Location: Lowestoft - UK
Posts: 3,727
Re: How do you get this type of blue sunlight cinematography?

No Ryan. Only one mic for the side.however itís a microphone that has a front and a back pickup. Quite common when ribbon mics were popular, i.e Beatles era on TV, long before that on radio. Then you change itís placement so it fires left and right. The little ribbon is actually oriented forwards backwards, so a sound coming in from the left goes one polarity first, and sound arriving from the right produces the opposite polarity first, exactly what M/S needs.
Paul R Johnson is offline   Reply With Quote
Old December 1st, 2020, 02:19 AM   #342
also known as Ryan Wray
 
Join Date: Nov 2017
Location: Saskatoon, Canada
Posts: 2,824
Re: How do you get this type of blue sunlight cinematography?

Oh okay, thanks. I thought of a bi-directional mic as two mics, since it seems to be two mics in one, pointed at opposite ends. But yes, I see what you mean, one mic.
Ryan Elder is offline   Reply With Quote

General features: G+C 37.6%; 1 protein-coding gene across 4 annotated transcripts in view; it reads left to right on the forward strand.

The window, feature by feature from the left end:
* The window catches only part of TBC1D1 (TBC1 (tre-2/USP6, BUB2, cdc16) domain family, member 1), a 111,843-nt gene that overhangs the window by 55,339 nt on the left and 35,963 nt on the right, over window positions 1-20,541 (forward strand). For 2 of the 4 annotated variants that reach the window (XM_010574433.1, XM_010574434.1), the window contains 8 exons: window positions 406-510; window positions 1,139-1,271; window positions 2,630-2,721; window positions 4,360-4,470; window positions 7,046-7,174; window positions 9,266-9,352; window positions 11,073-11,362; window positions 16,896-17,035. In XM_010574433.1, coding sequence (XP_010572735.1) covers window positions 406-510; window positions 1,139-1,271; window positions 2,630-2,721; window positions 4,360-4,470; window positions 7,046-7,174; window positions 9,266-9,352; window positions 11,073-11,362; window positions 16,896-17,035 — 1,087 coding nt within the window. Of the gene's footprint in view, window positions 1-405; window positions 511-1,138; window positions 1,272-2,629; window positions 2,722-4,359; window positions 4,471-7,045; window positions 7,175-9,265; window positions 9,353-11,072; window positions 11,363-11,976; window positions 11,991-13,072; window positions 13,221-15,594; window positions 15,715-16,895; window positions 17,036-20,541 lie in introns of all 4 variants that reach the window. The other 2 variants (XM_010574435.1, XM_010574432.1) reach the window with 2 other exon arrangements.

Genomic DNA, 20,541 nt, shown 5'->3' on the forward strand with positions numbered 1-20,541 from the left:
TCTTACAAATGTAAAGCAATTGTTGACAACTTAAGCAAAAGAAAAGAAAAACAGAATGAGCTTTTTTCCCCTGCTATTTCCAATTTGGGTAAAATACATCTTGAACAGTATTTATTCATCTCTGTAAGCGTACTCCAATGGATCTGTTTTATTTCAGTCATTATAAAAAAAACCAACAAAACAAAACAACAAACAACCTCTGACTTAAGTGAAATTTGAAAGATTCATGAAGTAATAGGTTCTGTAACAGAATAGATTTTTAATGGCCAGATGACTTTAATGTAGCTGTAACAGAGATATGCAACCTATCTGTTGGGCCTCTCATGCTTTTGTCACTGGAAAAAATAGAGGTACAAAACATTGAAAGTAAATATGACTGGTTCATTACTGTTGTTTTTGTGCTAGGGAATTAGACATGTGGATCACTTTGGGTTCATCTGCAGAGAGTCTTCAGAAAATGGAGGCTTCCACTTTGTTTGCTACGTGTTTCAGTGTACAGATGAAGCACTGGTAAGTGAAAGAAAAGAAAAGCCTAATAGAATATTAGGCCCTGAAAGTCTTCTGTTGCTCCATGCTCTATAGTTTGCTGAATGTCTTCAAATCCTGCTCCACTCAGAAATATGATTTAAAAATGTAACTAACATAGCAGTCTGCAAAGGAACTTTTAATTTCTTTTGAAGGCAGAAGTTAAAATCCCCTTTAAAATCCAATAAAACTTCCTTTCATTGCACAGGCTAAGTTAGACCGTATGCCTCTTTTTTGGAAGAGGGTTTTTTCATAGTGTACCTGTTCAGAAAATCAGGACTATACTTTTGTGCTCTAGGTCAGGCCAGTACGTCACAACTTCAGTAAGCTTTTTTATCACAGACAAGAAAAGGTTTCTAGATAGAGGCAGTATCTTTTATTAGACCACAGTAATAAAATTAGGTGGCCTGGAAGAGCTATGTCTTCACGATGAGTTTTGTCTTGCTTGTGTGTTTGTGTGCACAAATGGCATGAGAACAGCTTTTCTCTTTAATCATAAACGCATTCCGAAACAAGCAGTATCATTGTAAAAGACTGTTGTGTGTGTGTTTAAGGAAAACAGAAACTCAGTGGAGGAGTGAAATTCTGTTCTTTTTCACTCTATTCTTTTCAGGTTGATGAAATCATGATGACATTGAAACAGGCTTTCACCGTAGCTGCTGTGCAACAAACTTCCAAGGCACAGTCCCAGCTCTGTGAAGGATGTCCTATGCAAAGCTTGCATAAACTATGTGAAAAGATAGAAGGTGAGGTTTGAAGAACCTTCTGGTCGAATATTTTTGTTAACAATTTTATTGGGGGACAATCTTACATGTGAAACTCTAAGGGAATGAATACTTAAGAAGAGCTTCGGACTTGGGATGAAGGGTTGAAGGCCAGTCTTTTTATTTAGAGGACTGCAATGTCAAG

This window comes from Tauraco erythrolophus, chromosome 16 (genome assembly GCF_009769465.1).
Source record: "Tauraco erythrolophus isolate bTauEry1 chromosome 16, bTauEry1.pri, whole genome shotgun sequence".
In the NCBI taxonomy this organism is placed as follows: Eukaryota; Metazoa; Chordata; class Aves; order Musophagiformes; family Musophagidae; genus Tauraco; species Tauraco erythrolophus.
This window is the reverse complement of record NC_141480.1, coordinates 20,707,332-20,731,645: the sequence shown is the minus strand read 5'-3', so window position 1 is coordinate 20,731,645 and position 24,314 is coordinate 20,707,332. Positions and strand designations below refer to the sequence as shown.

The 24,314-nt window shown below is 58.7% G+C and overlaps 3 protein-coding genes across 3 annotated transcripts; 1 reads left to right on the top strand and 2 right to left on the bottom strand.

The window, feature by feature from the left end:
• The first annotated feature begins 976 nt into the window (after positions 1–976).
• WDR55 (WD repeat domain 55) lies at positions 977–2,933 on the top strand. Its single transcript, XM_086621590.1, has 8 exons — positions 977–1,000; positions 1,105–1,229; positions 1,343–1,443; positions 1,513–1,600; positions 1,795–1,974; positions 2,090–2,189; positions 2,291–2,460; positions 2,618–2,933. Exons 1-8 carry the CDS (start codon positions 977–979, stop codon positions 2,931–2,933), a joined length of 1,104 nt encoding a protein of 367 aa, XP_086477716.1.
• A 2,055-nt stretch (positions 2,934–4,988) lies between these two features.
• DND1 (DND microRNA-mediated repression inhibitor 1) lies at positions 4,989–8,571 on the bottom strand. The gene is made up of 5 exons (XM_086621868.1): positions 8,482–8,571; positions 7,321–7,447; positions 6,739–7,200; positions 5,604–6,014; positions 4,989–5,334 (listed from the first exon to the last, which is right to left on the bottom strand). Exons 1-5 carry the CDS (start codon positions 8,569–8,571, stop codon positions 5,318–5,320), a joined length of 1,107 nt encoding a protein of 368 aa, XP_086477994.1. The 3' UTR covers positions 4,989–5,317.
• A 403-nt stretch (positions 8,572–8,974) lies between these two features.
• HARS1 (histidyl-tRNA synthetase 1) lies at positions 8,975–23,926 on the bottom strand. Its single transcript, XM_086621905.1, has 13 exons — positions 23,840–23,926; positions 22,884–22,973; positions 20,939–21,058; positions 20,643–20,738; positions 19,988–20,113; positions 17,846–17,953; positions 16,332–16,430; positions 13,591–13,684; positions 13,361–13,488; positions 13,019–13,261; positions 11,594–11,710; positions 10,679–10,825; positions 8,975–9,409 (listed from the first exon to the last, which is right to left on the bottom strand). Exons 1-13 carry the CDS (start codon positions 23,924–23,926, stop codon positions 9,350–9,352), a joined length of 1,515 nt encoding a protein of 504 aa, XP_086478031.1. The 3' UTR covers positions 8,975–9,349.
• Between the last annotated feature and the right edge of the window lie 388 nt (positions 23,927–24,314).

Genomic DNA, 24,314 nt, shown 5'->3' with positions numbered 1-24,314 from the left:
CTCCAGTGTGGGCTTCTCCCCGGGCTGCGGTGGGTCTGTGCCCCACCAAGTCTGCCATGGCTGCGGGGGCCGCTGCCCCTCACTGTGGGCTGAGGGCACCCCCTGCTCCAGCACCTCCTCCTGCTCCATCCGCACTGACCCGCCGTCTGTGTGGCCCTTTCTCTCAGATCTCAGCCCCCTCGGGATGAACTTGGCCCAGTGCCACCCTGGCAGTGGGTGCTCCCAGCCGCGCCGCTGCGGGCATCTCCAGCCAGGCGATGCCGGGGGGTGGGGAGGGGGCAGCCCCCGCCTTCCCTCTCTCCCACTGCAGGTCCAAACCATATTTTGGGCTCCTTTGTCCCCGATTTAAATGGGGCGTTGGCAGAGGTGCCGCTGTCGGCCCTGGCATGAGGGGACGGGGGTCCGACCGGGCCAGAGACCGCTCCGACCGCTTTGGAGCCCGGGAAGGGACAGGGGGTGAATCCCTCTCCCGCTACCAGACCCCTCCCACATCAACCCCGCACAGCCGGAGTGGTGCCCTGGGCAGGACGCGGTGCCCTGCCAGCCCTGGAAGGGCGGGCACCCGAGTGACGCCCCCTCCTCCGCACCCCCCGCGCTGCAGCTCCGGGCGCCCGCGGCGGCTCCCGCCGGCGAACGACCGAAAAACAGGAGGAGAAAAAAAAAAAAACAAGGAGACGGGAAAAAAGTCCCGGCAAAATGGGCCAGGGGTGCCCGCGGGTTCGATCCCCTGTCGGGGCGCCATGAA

Old December 1st, 2020, 02:28 AM   #343
Inner Circle
 
Join Date: Feb 2006
Location: Belfast, UK
Posts: 6,071
Re: How do you get this type of blue sunlight cinematography?

Buying a book or two on sound recording would really help you. They can be used as references, so when you forget the details of something you can look it up. They can be be used in non linear fashion. so you can quickly access the information..
Brian Drysdale is offline   Reply With Quote
Old December 1st, 2020, 03:15 AM   #344
also known as Ryan Wray
 
Join Date: Nov 2017
Location: Saskatoon, Canada
Posts: 2,824
Re: How do you get this type of blue sunlight cinematography?

Oh okay thanks. I did order the one recommended to me before, but I haven't read it yet since I have been reading some other filmmaking books lately, such as the Directing Actors one, also recommended. But I should do that, thanks.
Ryan Elder is offline   Reply
Reply

DV Info Net refers all where-to-buy and where-to-rent questions exclusively to these trusted full line dealers and rental houses...

B&H Photo Video
(866) 521-7381
New York, NY USA

Scan Computers Int. Ltd.
+44 0871-472-4747
Bolton, Lancashire UK


DV Info Net also encourages you to support local businesses and buy from an authorized dealer in your neighborhood.
  You are here: DV Info Net > Special Interest Areas > Techniques for Independent Production

Thread Tools Search this Thread
Search this Thread:

Advanced Search

 



All times are GMT -6. The time now is 10:07 AM.


DV Info Net -- Real Names, Real People, Real Info!
1998-2021 The Digital Video Information Network